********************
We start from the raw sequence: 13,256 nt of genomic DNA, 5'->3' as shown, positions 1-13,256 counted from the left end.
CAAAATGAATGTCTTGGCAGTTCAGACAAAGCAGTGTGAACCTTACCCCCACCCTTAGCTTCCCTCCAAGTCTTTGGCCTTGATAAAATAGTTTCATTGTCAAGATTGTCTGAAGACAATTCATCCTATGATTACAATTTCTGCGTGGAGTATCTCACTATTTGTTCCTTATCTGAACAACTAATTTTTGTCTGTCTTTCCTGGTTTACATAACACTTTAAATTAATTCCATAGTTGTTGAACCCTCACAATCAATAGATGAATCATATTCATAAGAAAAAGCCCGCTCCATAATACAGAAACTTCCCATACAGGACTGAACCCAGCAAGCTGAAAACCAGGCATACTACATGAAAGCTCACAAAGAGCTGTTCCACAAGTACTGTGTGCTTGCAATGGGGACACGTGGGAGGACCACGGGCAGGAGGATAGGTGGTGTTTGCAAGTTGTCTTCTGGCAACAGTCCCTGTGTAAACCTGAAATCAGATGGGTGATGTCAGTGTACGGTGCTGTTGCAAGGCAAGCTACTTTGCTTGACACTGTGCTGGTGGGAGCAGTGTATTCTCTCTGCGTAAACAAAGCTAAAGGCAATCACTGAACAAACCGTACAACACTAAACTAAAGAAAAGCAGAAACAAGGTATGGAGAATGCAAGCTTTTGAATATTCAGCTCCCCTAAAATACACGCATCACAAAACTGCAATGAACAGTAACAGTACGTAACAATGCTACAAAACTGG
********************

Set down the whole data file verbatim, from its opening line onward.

We start from the raw sequence: 13,256 nt of genomic DNA, 5'->3' as shown, positions 1-13,256 counted from the left end.
CAAAATGAATGTCTTGGCAGTTCAGACAAAGCAGTGTGAACCTTACCCCCACCCTTAGCTTCCCTCCAAGTCTTTGGCCTTGATAAAATAGTTTCATTGTCAAGATTGTCTGAAGACAATTCATCCTATGATTACAATTTCTGCGTGGAGTATCTCACTATTTGTTCCTTATCTGAACAACTAATTTTTGTCTGTCTTTCCTGGTTTACATAACACTTTAAATTAATTCCATAGTTGTTGAACCCTCACAATCAATAGATGAATCATATTCATAAGAAAAAGCCCGCTCCATAATACAGAAACTTCCCATACAGGACTGAACCCAGCAAGCTGAAAACCAGGCATACTACATGAAAGCTCACAAAGAGCTGTTCCACAAGTACTGTGTGCTTGCAATGGGGACACGTGGGAGGACCACGGGCAGGAGGATAGGTGGTGTTTGCAAGTTGTCTTCTGGCAACAGTCCCTGTGTAAACCTGAAATCAGATGGGTGATGTCAGTGTACGGTGCTGTTGCAAGGCAAGCTACTTTGCTTGACACTGTGCTGGTGGGAGCAGTGTATTCTCTCTGCGTAAACAAAGCTAAAGGCAATCACTGAACAAACCGTACAACACTAAACTAAAGAAAAGCAGAAACAAGGTATGGAGAATGCAAGCTTTTGAATATTCAGCTCCCCTAAAATACACGCATCACAAAACTGCAATGAACAGTAACAGTACGTAACAATGCTACAAAACTGG